Police brutality towards racially minoritized populations is structural racism. Even though most of the research on the health impacts of police brutality centers the experiences of men, women are also harmed by this structural violence.
We identify factors associated with the anticipatory stress of police brutality among women and examine its relationship with depressed mood across ethno-racial categories.
Data came from the cross-sectional Survey of the Health of Urban Residents in the United States (N = 2796). Logistic regressions were used to identify factors associated with odds of always worrying about the possibility of becoming a victim of police brutality and to examine its association with depression among Latinas, Black, and White women.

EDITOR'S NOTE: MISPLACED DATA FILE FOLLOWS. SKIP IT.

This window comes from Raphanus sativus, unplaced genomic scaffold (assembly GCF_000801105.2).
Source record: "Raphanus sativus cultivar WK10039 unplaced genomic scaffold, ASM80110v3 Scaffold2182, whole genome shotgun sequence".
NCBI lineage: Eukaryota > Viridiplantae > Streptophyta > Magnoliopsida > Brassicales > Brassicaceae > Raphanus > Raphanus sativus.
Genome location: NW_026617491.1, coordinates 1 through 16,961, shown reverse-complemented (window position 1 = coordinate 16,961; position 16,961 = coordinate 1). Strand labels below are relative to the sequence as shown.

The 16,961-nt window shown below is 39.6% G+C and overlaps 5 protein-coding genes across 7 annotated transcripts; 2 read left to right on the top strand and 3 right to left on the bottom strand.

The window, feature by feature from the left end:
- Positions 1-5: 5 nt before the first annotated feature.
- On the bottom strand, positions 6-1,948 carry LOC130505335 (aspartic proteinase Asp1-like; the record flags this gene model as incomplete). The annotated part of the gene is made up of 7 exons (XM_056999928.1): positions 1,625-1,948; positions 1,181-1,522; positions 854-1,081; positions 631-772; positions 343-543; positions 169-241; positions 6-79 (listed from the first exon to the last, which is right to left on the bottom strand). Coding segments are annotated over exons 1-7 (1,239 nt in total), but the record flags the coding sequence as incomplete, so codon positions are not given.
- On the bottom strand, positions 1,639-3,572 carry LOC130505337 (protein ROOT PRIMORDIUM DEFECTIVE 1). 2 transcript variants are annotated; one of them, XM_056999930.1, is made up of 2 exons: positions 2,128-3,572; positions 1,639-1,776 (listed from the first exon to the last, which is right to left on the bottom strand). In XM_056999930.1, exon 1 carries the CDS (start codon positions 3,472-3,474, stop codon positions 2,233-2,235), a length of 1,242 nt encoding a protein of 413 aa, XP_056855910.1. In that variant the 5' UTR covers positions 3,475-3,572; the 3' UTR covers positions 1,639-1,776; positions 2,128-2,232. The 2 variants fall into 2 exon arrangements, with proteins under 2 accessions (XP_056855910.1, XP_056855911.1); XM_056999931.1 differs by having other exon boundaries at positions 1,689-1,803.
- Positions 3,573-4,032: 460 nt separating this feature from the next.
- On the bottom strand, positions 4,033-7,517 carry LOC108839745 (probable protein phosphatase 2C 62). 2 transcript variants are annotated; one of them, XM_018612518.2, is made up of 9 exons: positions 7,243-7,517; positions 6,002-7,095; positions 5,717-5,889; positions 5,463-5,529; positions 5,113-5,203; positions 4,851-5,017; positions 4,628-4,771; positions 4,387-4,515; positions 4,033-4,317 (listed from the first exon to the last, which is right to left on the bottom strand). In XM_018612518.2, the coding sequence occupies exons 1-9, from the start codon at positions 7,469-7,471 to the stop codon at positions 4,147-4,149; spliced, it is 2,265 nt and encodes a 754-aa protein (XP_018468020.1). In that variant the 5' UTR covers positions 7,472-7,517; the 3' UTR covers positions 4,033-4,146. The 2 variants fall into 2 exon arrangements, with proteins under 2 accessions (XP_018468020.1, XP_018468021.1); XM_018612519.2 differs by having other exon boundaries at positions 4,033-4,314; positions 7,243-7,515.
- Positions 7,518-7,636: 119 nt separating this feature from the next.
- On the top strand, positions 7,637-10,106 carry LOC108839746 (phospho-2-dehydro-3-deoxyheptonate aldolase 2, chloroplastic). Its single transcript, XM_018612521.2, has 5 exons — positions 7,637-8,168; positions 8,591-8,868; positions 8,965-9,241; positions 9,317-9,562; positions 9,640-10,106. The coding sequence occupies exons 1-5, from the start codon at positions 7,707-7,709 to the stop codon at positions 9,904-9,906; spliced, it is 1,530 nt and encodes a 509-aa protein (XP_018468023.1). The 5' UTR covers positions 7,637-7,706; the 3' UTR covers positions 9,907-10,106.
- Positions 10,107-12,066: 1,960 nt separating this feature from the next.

Odds of always worrying about police brutality were greater among Black women and Latinas compared to White women. Household history of incarceration was associated with anticipation of police brutality among Black women and Latinas but not among White women. Black women and Latinas with constant anticipation of police brutality and history of incarceration of a household member during their childhood had elevated odds of depressed mood.
Although police brutality harms all women, the stressful anticipation of police brutality does not burden all women equally. Structural racism in communities of color continues to be associated with the anticipatory stress of police brutality and it harms the mental health of women of color. Developing policies to eliminate structural racism and for the allocation of resources to persons who are strongly impacted by these injustices is important.